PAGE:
Today there’s a special meeting of City Council. I was hoping to attend, but life had other plans for me.
Robert Cortinas will illuminate council on the impact tax reform will have on municipal bonds. After his recent performance, anything Mr. Cortinas says will have to be verified by independent third parties, so I’ll just google “tax reform municipal bonds,” and figure it out from there.
The second part of today’s special meeting is a presentation by Patrick Schaefer from the Hunt Institute for Global Competitiveness. I hate to pre-judge Mr. Schaefer’s presentation, but, just by looking at the PowerPoint presentation offered as backup materials on the City’s website, it looks like Mr. Schaefer will be talking about regional economic development.
Remember, the Borderplex Alliance is focused on regional economic development. No one has any plan to improve El Paso’s economic development, as far as I can tell.
Now, in the fairly recent past, anytime the members of City Council have concerned themselves with regional economic development, the El Paso taxpayers have taken it in the shorts. I suspect that no one in Juarez or Santa Teresa or Las Cruces is too concerned with El Paso’s economic development, except in as much as it directly concerns them.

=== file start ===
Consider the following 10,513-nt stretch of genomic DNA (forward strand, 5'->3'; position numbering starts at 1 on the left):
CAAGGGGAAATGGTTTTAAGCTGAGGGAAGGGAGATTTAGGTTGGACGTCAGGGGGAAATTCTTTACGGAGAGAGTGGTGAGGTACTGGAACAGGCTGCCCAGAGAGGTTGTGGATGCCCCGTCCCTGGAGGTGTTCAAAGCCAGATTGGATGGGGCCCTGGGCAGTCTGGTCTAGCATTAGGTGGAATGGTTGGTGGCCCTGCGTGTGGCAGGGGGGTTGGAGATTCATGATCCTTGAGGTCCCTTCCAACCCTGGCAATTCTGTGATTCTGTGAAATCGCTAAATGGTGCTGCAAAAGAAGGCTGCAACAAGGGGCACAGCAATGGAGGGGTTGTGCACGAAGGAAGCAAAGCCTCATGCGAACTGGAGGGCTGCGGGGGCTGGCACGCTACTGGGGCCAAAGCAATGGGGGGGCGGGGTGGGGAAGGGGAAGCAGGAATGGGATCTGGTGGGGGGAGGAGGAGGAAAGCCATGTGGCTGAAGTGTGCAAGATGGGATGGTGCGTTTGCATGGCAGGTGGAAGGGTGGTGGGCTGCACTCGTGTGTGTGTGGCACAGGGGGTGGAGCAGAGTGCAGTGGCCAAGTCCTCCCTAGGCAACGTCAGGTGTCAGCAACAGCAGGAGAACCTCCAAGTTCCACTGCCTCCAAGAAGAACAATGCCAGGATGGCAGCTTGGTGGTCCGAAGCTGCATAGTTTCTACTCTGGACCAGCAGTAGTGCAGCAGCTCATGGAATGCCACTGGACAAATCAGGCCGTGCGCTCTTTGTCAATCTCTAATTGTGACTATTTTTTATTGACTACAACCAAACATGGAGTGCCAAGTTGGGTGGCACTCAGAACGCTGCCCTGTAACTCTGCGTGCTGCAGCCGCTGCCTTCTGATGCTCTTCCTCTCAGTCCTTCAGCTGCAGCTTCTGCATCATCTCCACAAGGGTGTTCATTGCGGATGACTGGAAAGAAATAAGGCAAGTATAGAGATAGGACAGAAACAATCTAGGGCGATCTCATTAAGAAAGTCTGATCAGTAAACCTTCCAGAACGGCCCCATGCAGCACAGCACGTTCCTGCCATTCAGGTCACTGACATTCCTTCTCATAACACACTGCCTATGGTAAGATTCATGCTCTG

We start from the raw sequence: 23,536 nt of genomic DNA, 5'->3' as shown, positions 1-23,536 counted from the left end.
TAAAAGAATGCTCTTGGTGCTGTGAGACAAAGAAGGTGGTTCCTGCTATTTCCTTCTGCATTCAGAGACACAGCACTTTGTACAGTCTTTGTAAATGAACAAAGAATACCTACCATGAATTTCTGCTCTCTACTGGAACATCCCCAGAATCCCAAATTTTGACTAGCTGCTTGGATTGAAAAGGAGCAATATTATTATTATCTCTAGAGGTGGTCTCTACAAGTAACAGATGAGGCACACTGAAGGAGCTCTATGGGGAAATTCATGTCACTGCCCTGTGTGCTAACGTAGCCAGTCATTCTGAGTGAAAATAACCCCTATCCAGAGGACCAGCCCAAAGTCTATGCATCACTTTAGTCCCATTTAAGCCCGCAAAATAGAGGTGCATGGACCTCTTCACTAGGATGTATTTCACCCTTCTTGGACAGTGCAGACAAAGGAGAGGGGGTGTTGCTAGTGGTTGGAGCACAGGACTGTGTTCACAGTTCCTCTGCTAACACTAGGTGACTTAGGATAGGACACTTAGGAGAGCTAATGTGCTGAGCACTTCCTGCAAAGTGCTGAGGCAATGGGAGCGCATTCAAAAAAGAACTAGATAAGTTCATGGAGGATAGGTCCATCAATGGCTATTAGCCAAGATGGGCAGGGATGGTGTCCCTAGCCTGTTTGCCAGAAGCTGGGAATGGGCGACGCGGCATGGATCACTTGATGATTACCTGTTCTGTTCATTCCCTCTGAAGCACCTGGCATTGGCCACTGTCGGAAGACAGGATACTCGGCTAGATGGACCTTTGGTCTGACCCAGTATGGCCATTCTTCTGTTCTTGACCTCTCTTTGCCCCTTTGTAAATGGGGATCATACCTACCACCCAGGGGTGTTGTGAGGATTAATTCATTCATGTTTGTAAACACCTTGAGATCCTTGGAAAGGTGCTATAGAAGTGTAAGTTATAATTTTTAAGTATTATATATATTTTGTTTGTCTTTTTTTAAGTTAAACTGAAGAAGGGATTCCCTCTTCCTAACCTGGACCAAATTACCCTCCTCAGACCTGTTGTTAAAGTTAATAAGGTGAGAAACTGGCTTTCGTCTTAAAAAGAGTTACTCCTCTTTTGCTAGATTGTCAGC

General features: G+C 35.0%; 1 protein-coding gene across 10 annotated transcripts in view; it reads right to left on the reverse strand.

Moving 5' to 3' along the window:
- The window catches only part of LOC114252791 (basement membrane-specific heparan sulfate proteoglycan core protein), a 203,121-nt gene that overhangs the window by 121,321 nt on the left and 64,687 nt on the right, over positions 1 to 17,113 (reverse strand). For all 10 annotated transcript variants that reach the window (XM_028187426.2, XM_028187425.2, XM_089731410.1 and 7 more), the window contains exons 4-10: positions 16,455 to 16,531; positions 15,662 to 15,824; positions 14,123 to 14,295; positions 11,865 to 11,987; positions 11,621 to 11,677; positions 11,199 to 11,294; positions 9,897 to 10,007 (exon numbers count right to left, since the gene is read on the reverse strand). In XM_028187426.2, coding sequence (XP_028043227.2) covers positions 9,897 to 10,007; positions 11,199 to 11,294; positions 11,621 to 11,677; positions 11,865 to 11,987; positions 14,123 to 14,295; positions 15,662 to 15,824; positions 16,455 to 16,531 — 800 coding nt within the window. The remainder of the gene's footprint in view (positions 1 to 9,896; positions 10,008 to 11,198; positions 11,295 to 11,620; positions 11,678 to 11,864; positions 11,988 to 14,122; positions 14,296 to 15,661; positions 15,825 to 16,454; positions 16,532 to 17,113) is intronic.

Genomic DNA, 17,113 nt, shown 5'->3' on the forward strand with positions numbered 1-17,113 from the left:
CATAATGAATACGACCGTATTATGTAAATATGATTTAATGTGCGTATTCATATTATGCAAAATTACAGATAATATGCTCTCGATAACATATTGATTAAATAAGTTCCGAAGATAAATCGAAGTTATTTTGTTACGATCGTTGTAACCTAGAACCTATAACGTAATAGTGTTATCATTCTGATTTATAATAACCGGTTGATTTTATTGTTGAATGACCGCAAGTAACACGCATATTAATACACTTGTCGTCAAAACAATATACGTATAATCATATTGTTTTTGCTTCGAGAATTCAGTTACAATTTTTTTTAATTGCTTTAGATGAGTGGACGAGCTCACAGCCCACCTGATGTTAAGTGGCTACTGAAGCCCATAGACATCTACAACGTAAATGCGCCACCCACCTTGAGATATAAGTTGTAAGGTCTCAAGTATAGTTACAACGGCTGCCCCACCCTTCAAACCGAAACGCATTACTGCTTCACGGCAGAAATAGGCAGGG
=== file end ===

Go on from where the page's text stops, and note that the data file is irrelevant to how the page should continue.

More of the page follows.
There’s a billion dollar real estate gambit taking place in Santa Teresa. The players would like to see El Paso foot the bill for amenities that would make the region more attractive for the management teams that will work there. The Santa Teresa intermodal logistics hub will be a gold mine. The way they’ve got it planned, Santa Teresa will get the gold, and El Paso will get the shaft.
I hope City Council isn’t seduced by the siren song of regional economic development, because that is what has lead the local economy to flounder on the rocks.